Malcolm Mottram, Managing Partner
As the severity and incidence of cyclic heat events grow it is necessary to improve heat stress management for intensive animal production systems. Physical interventions like environmentally controlled housing, misters & shade all are important or in some cases essential for modern production systems. Under hot conditions no intervention is perfect. Even environmentally controlled poultry housing has its limits. There are several feed additives that can assist in alleviating the impacts of heat. This is important from a production and animal welfare perspective.
What happens to the animal when heat stress occurs?
We tend to think of heat stress as dehydration and that’s sort of right, but the impact is more complicated than that. Certainly, maintaining water balance is very important. While we see feed intake decline, as a response to lowering the heat increment of digestion, the most significant impact of heat stress is the inflammation and degradation of the gut wall causing toxins (lipopolysaccharides) to enter the bloodstream. The innate immune system becomes activated, and energy is spent to fight that “infection”. The loss in production from heat stress can generally be split 50% through a reduction in feed intake and 50% in energy spent on the innate immune system. The more severe impacts of heat stress, including mortality, are associated with toxins entering the bloodstream.
Every heat stress event magnifies the chances of heat damage from the next event.
What is the right approach to alleviating heat stress in animals?
A new paradigm has recently emerged in the field of human medicine, which places damage to the tissues of the gut as the pivot through which the adverse effects of heat load are expressed. This invokes the possibility of novel approaches to the treatment and prevention of heat stress. Instead of treating the symptoms we should stop gut degradation. Maintaining the gut cell hydration and reducing inflammation of the gut are the approaches we recommend focusing on but from an evolutionary perspective what is the best approach.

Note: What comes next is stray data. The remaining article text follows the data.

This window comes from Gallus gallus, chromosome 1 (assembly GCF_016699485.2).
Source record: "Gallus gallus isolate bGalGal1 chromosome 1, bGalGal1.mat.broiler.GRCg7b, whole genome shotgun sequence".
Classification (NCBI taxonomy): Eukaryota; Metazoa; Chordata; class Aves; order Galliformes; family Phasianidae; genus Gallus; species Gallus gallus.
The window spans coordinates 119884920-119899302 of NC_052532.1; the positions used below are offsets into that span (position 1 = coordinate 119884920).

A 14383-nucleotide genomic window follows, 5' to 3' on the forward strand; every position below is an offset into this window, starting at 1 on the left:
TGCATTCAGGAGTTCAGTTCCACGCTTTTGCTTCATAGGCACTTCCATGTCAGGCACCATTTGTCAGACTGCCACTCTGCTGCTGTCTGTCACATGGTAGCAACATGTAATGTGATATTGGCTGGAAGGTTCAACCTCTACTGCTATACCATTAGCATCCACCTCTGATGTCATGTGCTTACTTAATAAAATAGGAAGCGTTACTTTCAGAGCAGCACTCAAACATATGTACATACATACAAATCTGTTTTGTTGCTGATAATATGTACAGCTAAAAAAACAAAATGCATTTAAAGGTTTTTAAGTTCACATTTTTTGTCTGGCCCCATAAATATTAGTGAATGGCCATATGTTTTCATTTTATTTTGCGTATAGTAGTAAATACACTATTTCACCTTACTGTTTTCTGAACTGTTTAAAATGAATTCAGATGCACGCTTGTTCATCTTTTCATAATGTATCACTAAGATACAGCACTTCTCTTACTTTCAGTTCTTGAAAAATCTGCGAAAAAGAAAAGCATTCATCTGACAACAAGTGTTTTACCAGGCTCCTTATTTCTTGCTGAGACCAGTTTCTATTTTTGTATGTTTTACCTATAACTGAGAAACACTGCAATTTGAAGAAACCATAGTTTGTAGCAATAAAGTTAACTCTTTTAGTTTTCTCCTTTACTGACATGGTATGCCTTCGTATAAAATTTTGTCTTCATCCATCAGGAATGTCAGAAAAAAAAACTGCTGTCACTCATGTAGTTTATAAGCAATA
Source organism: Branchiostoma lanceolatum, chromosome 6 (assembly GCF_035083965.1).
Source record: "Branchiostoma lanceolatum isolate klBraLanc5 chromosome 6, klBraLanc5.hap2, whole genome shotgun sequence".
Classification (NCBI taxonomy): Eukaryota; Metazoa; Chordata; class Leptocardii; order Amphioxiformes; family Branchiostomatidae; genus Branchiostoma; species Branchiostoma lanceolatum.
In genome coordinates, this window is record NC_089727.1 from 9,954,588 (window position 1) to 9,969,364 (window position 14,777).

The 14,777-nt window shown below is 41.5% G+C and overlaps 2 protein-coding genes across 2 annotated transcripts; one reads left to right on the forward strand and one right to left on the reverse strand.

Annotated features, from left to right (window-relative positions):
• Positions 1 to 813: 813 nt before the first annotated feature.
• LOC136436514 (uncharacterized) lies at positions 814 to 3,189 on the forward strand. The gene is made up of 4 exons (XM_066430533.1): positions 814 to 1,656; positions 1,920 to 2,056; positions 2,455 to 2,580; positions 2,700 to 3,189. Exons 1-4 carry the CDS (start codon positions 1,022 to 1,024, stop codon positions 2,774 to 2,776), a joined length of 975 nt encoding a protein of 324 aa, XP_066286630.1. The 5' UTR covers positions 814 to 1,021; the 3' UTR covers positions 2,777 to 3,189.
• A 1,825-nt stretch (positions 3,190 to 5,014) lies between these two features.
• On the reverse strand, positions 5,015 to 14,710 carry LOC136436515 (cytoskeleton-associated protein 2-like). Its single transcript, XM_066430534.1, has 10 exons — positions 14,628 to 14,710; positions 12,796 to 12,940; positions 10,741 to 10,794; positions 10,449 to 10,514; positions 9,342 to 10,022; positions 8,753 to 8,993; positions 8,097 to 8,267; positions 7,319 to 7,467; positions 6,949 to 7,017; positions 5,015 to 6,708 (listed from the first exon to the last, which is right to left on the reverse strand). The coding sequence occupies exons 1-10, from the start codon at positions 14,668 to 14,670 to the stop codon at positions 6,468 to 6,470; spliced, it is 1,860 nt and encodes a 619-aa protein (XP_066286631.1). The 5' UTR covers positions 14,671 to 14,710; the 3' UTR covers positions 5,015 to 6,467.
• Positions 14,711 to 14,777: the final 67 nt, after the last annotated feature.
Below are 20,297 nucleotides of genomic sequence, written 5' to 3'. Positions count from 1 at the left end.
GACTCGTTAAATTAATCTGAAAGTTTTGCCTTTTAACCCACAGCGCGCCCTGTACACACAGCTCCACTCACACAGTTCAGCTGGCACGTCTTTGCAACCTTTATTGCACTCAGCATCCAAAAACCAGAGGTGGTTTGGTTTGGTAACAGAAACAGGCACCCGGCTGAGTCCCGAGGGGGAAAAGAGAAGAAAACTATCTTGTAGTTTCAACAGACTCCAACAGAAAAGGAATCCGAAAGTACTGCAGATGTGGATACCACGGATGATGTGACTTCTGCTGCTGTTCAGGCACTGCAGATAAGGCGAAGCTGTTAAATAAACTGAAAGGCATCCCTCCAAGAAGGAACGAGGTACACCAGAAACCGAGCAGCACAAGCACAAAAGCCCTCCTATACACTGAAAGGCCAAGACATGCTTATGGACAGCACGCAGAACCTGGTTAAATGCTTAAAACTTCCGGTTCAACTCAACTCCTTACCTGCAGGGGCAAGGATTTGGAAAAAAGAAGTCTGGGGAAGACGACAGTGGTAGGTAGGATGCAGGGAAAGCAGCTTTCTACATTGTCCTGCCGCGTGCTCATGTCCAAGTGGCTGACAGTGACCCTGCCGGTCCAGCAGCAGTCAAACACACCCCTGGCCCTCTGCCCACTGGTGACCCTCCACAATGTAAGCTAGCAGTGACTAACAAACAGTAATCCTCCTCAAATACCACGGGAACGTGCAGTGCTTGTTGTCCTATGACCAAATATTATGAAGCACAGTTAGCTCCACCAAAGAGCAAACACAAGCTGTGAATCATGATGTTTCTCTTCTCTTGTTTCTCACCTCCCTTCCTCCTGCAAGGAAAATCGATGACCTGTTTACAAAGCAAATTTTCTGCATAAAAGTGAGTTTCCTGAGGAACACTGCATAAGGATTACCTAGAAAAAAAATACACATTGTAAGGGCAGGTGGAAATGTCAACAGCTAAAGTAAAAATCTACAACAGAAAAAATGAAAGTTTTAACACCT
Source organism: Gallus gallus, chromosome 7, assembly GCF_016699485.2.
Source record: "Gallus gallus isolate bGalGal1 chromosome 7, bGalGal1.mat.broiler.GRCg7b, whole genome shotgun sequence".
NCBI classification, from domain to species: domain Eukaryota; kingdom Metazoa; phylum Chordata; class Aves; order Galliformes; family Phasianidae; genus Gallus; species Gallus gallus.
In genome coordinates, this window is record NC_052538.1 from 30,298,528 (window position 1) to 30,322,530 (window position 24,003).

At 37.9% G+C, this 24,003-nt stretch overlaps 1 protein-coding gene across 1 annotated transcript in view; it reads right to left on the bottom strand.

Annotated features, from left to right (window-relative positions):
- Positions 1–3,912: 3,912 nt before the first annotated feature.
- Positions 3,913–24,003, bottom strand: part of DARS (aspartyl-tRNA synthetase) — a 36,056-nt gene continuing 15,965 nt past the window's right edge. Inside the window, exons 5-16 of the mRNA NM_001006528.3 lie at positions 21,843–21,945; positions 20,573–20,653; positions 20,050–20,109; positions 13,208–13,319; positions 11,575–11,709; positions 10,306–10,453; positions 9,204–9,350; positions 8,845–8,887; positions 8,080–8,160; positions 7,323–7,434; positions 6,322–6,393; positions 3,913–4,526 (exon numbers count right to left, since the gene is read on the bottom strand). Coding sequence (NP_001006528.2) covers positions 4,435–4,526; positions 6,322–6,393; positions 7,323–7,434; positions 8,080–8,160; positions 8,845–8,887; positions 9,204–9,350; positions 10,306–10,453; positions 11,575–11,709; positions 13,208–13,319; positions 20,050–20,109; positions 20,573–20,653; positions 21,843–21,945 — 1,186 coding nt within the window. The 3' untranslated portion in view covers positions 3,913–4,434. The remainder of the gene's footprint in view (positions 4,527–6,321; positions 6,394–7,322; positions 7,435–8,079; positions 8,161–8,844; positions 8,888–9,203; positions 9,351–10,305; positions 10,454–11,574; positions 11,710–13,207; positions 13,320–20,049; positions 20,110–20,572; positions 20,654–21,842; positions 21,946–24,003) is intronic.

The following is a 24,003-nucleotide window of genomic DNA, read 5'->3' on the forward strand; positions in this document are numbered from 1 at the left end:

This can generally be described as maintaining osmolarity (water balance) of the cell. The short-term “emergency” response of cells is to use electrolytes like potassium and sodium to maintain water balance. This is energetically costly so instead, cells use organic osmolytes to regulate cell volume. Betaine is an organic osmolyte that is selectively absorbed or secreted by a wide variety of cells including those of the gut, liver and kidney. In fact, betaine is the most widespread osmolyte in nature with single-cell bacteria, plants, animals and humans all using betaine through evolution to maintain cell osmolarity.
It is interesting to note that betaine is preferentially used as the mechanism of gut cells to maintain hydration. That makes sense given electrolytes like potassium and sodium cost energy to move in/out of the cells via the ion pump process. In addition, high levels of intracellular ions also destabilise the cell protein risking degradation and gut damage under heat stress. So, while a short-term “urgent” reaction to heat electrolytes works these ions do not solve the gut damage caused by heat stress.
When applying the use of natural betaine in animals, cell hydration is enhanced and the impacts of heat stress in all animal species are improved (poultry, pigs, cattle, sheep, etc.). We have direct experience and research in each species supported by many years of commercial field application showing any of the improved FCR, growth rate, liveability, reproduction & meat/egg/fibre yield. Not surprising given the effect of heat stress on productivity.
The result of using natural betaine supports the new paradigm on how protecting gut damage from heat stress is so critical to animals’ health, welfare, and production.
Betaine is a natures osmolyte, but an intriguing finding is that natural betaine extracted from sugar beet molasses is far superior to synthetically produced betaine. These synthetic sources have a negative effect themselves on gut inflammation. So, while chemically they appear the same only natural betaine elicits the true osmolyte function expected through evolution.
While there are many good ingredients and additives that can help manage heat stress natural betaine is the one evolutionary tool that is your first line of defence against heat stress.